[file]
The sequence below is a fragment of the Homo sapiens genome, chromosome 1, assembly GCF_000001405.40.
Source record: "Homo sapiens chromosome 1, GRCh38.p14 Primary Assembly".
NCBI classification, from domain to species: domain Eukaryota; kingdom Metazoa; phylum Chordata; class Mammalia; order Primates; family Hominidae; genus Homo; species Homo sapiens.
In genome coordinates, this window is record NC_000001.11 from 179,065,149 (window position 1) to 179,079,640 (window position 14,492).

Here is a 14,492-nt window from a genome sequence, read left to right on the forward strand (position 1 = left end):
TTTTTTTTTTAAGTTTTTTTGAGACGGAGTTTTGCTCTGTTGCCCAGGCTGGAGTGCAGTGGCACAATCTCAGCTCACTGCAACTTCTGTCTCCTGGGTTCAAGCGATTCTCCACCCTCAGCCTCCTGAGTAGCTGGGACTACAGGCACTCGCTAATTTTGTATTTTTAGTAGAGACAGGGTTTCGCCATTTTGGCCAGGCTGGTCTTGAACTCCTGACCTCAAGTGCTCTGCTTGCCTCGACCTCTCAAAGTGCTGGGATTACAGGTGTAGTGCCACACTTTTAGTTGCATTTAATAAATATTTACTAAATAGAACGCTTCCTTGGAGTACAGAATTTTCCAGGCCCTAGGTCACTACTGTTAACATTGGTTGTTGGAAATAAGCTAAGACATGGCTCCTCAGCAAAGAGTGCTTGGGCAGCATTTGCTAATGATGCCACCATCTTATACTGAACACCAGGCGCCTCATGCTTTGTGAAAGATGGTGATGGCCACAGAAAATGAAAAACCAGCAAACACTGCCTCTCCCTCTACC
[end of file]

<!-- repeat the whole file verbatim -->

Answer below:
The sequence below is a fragment of the Homo sapiens genome, chromosome 1, assembly GCF_000001405.40.
Source record: "Homo sapiens chromosome 1, GRCh38.p14 Primary Assembly".
NCBI classification, from domain to species: domain Eukaryota; kingdom Metazoa; phylum Chordata; class Mammalia; order Primates; family Hominidae; genus Homo; species Homo sapiens.
In genome coordinates, this window is record NC_000001.11 from 179,065,149 (window position 1) to 179,079,640 (window position 14,492).

Here is a 14,492-nt window from a genome sequence, read left to right on the forward strand (position 1 = left end):
TTTTTTTTTTAAGTTTTTTTGAGACGGAGTTTTGCTCTGTTGCCCAGGCTGGAGTGCAGTGGCACAATCTCAGCTCACTGCAACTTCTGTCTCCTGGGTTCAAGCGATTCTCCACCCTCAGCCTCCTGAGTAGCTGGGACTACAGGCACTCGCTAATTTTGTATTTTTAGTAGAGACAGGGTTTCGCCATTTTGGCCAGGCTGGTCTTGAACTCCTGACCTCAAGTGCTCTGCTTGCCTCGACCTCTCAAAGTGCTGGGATTACAGGTGTAGTGCCACACTTTTAGTTGCATTTAATAAATATTTACTAAATAGAACGCTTCCTTGGAGTACAGAATTTTCCAGGCCCTAGGTCACTACTGTTAACATTGGTTGTTGGAAATAAGCTAAGACATGGCTCCTCAGCAAAGAGTGCTTGGGCAGCATTTGCTAATGATGCCACCATCTTATACTGAACACCAGGCGCCTCATGCTTTGTGAAAGATGGTGATGGCCACAGAAAATGAAAAACCAGCAAACACTGCCTCTCCCTCTACC